Earlier this month, The Akatakyiwa and Mt. Zion 4-H Clubs participated in an excursion to the University of Cape Coast (UCC) and Cape Coast Castle, exposing students to a variety of agricultural practices and research as well as historic sites.
The day started off bright and early for the 32 students and 5 teachers with a tour of the UCC Farms. The research, teaching, and practical demonstration farm site exposed students to a solar powered drip irrigation project, designed by a theoretical physicist at UCC. The pump, the first of its kind in Ghana, communicates with soil moisture sensors to deliver water when needed for optimal plant growth. Professor Dompreh, the system’s designer, explained its operation and how all the parts interacted with each other, making water usage extremely efficient.
Following the irrigation system, the tour continued to the animal production units. While the teaching farm hosts a variety of livestock, the students were able to interact with the pigs, chickens, and rabbits. In each of the different barns, the university student leading the tour taught the students how to handle the animals, what their diet was like, and the products created from each animal. While the hog barn was a personal favorite (I was able to discuss piglet processing and proper management methods with my students), the rabbit barn was a favorite for the students as they were able to handle newborn rabbits and hand feed each pen.
Next was a visit to the tech village and agriculture lab. Starting at a gari processing facility (gari is a traditional Ghanaian food made from fermented and dried cassava, a tuber) and finishing at the extensive snail cages, the 4-H members saw several different mating pairs of snails and a bounty of small eggs waiting for the right time to hatch. The tech village visit was concluded at the agriculture lab tour, the first laboratory that any of the students had seen in person. There, a lab technician showed the students various lab instruments and equipment like the gas ports, hood, glassware and emergency eye wash station. Safety was emphasized through the whole tour, giving students an insight into how science is practiced at the university level.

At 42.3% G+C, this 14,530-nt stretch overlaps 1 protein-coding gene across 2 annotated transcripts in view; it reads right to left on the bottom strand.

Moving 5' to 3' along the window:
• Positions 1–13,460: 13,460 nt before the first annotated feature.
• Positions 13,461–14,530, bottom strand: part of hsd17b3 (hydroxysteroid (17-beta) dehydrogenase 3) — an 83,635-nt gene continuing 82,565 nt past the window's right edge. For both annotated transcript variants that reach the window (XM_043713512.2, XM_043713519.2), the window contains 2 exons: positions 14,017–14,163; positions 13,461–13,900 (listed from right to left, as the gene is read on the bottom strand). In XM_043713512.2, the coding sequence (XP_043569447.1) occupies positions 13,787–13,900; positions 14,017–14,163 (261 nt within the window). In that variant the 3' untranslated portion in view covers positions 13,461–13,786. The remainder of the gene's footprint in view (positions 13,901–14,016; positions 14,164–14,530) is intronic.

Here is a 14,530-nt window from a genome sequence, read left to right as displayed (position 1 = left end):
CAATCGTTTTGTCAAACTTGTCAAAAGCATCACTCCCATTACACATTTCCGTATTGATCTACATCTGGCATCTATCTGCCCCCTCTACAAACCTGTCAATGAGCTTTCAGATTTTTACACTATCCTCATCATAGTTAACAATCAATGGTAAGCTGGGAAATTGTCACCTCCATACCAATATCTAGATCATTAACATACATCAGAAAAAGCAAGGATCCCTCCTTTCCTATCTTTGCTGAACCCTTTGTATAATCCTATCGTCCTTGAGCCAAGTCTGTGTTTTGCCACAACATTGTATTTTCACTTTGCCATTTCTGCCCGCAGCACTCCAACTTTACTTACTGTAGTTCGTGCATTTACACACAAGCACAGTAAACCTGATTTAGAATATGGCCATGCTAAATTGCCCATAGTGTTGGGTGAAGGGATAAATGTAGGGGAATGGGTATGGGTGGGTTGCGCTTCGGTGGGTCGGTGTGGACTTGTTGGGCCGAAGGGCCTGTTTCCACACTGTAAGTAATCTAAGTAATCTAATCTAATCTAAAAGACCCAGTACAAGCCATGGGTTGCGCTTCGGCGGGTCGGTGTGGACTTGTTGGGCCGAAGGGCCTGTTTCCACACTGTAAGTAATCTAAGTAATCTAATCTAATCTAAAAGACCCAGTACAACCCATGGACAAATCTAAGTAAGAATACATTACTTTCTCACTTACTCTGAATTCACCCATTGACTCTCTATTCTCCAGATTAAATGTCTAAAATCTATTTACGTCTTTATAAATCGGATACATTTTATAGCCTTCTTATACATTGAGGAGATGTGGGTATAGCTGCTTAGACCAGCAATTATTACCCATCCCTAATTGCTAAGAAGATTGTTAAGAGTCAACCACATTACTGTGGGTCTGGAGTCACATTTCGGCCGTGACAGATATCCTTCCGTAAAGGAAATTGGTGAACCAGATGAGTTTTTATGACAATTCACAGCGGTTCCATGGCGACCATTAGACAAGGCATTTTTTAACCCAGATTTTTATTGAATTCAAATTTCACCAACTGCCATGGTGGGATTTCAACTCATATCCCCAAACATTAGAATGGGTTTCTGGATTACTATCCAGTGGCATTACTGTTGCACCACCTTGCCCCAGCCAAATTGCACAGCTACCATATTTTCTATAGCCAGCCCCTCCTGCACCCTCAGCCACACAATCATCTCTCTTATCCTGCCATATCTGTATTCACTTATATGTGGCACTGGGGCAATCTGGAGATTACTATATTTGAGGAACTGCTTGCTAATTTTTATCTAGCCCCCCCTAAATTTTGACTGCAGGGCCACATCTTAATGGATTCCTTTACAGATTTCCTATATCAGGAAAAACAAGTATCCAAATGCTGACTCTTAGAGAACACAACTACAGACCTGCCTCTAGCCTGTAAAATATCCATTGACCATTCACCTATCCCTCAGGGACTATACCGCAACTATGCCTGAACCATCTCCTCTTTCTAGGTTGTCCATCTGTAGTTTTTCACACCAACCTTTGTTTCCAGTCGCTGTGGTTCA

The last stop at the University was the ICT Center. Students were given a very thorough tour of the main ICT Lab on UCC’s campus. The tour guide, a UCC student, discussed the center’s routers, servers, and resources that are made available to students at the university.
Switching gears, we finished the day at Cape Coast Castle. An old British fort used to hold slaves bound for the Americas via the Middle Passage, it is now a historical site drawing thousands of visitors a year. The students were every engaged throughout the tour asking tough questions about the history of Ghana and its relationship with colonial powers that used Ghana for their own gain. The tour guide led our group through the holding cells and outlined the horrors Ghanaians experienced while being held at the Castle and beyond, when they were enslaved in the Americas.
Overall, the students and teachers had a great experience. The students were able to witness different types of agriculture that they had not experienced before. But most importantly, they were able to interact with 4-H members from a different school and see higher education as a possibility for themselves and agriculture as a worthy career choice.
Ellen Lupkes is an Agricultural Communications and International Agriculture graduate from Iowa State University. Before becoming an AgriCorps Fellow Ellen studied abroad in Panama, Ireland and Australia.